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Estimating with Fractions

Achievement Objectives:

Achievement Objective: NA4-4: Apply simple linear proportions, including ordering fractions.
AO elaboration and other teaching resources
Achievement Objective: NA4-2: Understand addition and subtraction of fractions, decimals, and integers.
AO elaboration and other teaching resources

Specific Learning Outcomes: 

Solve problems that involve adding and subtracting fractions with related denominators.

Find equivalent fractions and order fractions.

Description of mathematics: 

Number Framework Stage 7

Required Resource Materials: 

An important part of number sense is to have a concept of the size of fractions independent of doing calculations. For example, a student with a good sense of number will know immediately that 11/21 is more than 1/2 because 11 is over half the available 21 pieces.

Using Materials

Problem: Show 4/9 using the two different-coloured circle pieces and discuss whether  it is more or less than 1/2.

Each student rotates the circles until one colour circle shows as near to 4/9 as they can. Discuss why it is 4/9.Look at the other colour and discuss what fraction it is.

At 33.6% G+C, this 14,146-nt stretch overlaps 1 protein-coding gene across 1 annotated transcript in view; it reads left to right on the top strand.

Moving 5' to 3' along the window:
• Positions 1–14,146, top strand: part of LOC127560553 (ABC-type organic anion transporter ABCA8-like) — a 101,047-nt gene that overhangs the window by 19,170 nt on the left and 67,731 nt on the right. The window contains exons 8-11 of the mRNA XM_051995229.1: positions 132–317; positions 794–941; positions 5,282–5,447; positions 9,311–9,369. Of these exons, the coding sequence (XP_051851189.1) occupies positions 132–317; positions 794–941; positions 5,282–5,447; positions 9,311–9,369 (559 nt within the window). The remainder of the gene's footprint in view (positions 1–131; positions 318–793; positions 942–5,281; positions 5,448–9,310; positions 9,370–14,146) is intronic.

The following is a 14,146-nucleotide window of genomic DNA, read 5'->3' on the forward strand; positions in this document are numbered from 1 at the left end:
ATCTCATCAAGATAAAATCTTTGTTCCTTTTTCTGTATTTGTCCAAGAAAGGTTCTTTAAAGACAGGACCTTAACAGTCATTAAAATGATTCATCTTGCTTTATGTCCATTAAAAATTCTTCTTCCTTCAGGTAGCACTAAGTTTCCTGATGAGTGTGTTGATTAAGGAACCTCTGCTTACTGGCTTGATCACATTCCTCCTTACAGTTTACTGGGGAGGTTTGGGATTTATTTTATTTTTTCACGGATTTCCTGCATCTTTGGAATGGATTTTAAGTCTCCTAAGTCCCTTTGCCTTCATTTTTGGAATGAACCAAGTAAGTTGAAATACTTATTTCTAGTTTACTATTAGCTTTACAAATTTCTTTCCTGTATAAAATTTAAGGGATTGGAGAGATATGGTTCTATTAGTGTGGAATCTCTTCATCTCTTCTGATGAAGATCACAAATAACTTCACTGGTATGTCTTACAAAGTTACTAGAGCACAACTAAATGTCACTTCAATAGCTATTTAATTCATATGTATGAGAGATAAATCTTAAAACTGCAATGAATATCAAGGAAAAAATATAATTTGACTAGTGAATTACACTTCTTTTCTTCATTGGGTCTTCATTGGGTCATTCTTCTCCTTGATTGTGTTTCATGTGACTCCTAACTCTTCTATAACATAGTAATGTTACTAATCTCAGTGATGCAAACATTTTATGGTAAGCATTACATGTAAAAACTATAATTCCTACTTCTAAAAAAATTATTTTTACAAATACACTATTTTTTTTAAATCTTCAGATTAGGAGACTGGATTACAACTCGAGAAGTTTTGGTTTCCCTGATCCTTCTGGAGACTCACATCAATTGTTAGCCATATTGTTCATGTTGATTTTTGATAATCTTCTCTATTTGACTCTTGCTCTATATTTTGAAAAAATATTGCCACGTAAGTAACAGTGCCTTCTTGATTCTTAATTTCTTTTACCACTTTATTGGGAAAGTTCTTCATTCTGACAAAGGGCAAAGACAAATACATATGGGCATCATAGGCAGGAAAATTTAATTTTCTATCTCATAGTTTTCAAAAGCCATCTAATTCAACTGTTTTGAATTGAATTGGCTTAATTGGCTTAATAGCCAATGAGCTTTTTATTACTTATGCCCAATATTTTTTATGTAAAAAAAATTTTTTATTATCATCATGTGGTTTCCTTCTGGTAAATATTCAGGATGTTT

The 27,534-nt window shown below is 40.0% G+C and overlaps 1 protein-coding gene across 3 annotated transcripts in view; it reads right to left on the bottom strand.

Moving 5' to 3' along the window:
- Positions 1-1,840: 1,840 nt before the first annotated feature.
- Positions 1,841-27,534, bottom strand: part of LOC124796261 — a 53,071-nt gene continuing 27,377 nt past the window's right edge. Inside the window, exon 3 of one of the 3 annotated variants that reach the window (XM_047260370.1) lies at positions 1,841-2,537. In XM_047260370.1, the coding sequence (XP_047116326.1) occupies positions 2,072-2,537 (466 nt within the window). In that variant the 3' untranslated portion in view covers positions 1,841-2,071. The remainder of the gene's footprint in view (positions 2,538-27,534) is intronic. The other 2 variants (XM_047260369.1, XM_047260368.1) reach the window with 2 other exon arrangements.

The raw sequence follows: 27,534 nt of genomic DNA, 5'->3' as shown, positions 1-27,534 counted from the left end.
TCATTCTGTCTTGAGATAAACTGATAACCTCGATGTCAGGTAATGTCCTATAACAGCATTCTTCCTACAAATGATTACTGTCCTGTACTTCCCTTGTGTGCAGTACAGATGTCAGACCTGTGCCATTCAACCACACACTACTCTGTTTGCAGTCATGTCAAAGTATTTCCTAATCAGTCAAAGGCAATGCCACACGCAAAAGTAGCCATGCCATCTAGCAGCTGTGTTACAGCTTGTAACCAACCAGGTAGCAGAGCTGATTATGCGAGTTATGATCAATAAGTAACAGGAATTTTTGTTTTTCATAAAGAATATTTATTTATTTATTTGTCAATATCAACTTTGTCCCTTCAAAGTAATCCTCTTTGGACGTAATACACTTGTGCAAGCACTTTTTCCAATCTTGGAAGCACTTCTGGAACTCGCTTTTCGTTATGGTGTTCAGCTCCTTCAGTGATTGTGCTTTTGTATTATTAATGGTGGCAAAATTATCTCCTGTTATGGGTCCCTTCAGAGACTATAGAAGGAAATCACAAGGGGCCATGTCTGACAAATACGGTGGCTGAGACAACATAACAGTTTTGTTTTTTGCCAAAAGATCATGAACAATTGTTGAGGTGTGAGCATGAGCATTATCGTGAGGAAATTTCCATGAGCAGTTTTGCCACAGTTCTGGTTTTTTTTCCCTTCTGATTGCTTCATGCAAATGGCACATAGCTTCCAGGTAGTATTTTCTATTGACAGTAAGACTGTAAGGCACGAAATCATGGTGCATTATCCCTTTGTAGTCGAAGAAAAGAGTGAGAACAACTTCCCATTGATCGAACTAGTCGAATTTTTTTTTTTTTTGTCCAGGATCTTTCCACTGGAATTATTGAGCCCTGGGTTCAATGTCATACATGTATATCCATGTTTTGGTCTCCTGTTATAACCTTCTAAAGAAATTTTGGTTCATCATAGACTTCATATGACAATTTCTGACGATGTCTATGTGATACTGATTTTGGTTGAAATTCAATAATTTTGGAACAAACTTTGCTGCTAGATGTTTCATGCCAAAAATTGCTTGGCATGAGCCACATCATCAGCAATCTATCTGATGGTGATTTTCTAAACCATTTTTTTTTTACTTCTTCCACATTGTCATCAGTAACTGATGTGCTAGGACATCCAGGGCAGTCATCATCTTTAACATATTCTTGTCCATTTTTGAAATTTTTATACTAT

(Answer: 5/9 because there are 9/9 in 1 whole.)

Examples: Show these fractions on the circles and work out the other fraction that adds up to 1 whole: 3/7 4/5 5/9 5/11 11/21...

Using Imaging

Problem: “I have made 15/31, but you cannot see it. Describe in words what this fraction looks like.”

(Possible answer: the fraction is just a little bit less than 1/2.)

“What is the other fraction?” (Answer: 16/31.)

Examples: Describe these fractions without using the circles and work out the other fraction that adds up to 1 whole: 5/11 2/5 4/7 8/17 6/13

Using Number Properties

Problem: “Maurice eats 2/5 of a cake, and Norris eats 3/7 of a same sized cake. In total, do they eat more or less than 1 cake?”

Discuss the answer. (Answer: Both are a little less than 1/2 so the total is less than 1 whole.)

Examples: Without calculating, determine whether these are more or less than 1:

2/5 + 12/23 17/33 + 6/11 51/100 + 6/12 24/48 + 29/60 24/47 + 61/120 ...

Examples: Is 1 – 21/43 more or less than 1/2? Is 11/45 more or less than 1/4? Is 3/4 – 11/40 more or less than 1/2? Is 3/4 + 15/62 more or less than 1?

Hard example: Is 3/7 + 14/27 more or less than 1? (Answer: Here the gap between 3/7 and 1/2 is more than the gap between 14/27 and 1/2. So 3/7 + 14/27 < 1.)

Understanding Number Properties:

Make up two fractions that both have  denominators greater than 30 and that add up to just a little bit less than 1.